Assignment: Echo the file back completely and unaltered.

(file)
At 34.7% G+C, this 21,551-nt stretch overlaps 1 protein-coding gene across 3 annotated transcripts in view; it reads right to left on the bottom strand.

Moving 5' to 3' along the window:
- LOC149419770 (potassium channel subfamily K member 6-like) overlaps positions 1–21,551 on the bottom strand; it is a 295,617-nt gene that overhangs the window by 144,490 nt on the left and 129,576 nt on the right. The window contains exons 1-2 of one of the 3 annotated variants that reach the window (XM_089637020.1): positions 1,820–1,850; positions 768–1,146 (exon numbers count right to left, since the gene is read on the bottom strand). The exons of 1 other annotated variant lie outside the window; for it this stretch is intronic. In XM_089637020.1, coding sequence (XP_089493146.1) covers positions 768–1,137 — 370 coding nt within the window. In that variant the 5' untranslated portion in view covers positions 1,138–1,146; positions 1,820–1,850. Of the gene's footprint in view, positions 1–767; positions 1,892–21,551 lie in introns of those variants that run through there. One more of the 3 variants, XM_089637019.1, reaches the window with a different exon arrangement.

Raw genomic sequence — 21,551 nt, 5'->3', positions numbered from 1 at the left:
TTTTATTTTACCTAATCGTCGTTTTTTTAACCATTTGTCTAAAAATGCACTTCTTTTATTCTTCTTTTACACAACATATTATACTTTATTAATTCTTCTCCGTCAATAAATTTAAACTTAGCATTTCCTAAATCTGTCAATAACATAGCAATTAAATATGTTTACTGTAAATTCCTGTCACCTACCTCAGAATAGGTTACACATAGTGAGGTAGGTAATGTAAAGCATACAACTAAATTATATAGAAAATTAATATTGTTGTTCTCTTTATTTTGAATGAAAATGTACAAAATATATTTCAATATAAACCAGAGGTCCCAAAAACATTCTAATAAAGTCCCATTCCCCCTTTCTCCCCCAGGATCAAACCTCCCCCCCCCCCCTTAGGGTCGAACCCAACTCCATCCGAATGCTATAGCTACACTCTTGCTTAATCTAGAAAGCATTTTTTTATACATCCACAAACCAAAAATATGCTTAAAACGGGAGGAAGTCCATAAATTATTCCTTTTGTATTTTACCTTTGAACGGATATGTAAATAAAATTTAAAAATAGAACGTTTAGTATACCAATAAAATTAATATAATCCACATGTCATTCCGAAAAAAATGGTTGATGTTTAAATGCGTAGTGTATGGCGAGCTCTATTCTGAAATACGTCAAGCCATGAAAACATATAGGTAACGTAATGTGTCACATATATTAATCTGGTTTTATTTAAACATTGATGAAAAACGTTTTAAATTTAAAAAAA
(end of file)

At 34.7% G+C, this 21,551-nt stretch overlaps 1 protein-coding gene across 3 annotated transcripts in view; it reads right to left on the bottom strand.

Moving 5' to 3' along the window:
- LOC149419770 (potassium channel subfamily K member 6-like) overlaps positions 1–21,551 on the bottom strand; it is a 295,617-nt gene that overhangs the window by 144,490 nt on the left and 129,576 nt on the right. The window contains exons 1-2 of one of the 3 annotated variants that reach the window (XM_089637020.1): positions 1,820–1,850; positions 768–1,146 (exon numbers count right to left, since the gene is read on the bottom strand). The exons of 1 other annotated variant lie outside the window; for it this stretch is intronic. In XM_089637020.1, coding sequence (XP_089493146.1) covers positions 768–1,137 — 370 coding nt within the window. In that variant the 5' untranslated portion in view covers positions 1,138–1,146; positions 1,820–1,850. Of the gene's footprint in view, positions 1–767; positions 1,892–21,551 lie in introns of those variants that run through there. One more of the 3 variants, XM_089637019.1, reaches the window with a different exon arrangement.

Raw genomic sequence — 21,551 nt, 5'->3', positions numbered from 1 at the left:
TTTTATTTTACCTAATCGTCGTTTTTTTAACCATTTGTCTAAAAATGCACTTCTTTTATTCTTCTTTTACACAACATATTATACTTTATTAATTCTTCTCCGTCAATAAATTTAAACTTAGCATTTCCTAAATCTGTCAATAACATAGCAATTAAATATGTTTACTGTAAATTCCTGTCACCTACCTCAGAATAGGTTACACATAGTGAGGTAGGTAATGTAAAGCATACAACTAAATTATATAGAAAATTAATATTGTTGTTCTCTTTATTTTGAATGAAAATGTACAAAATATATTTCAATATAAACCAGAGGTCCCAAAAACATTCTAATAAAGTCCCATTCCCCCTTTCTCCCCCAGGATCAAACCTCCCCCCCCCCCCTTAGGGTCGAACCCAACTCCATCCGAATGCTATAGCTACACTCTTGCTTAATCTAGAAAGCATTTTTTTATACATCCACAAACCAAAAATATGCTTAAAACGGGAGGAAGTCCATAAATTATTCCTTTTGTATTTTACCTTTGAACGGATATGTAAATAAAATTTAAAAATAGAACGTTTAGTATACCAATAAAATTAATATAATCCACATGTCATTCCGAAAAAAATGGTTGATGTTTAAATGCGTAGTGTATGGCGAGCTCTATTCTGAAATACGTCAAGCCATGAAAACATATAGGTAACGTAATGTGTCACATATATTAATCTGGTTTTATTTAAACATTGATGAAAAACGTTTTAAATTTAAAAAAA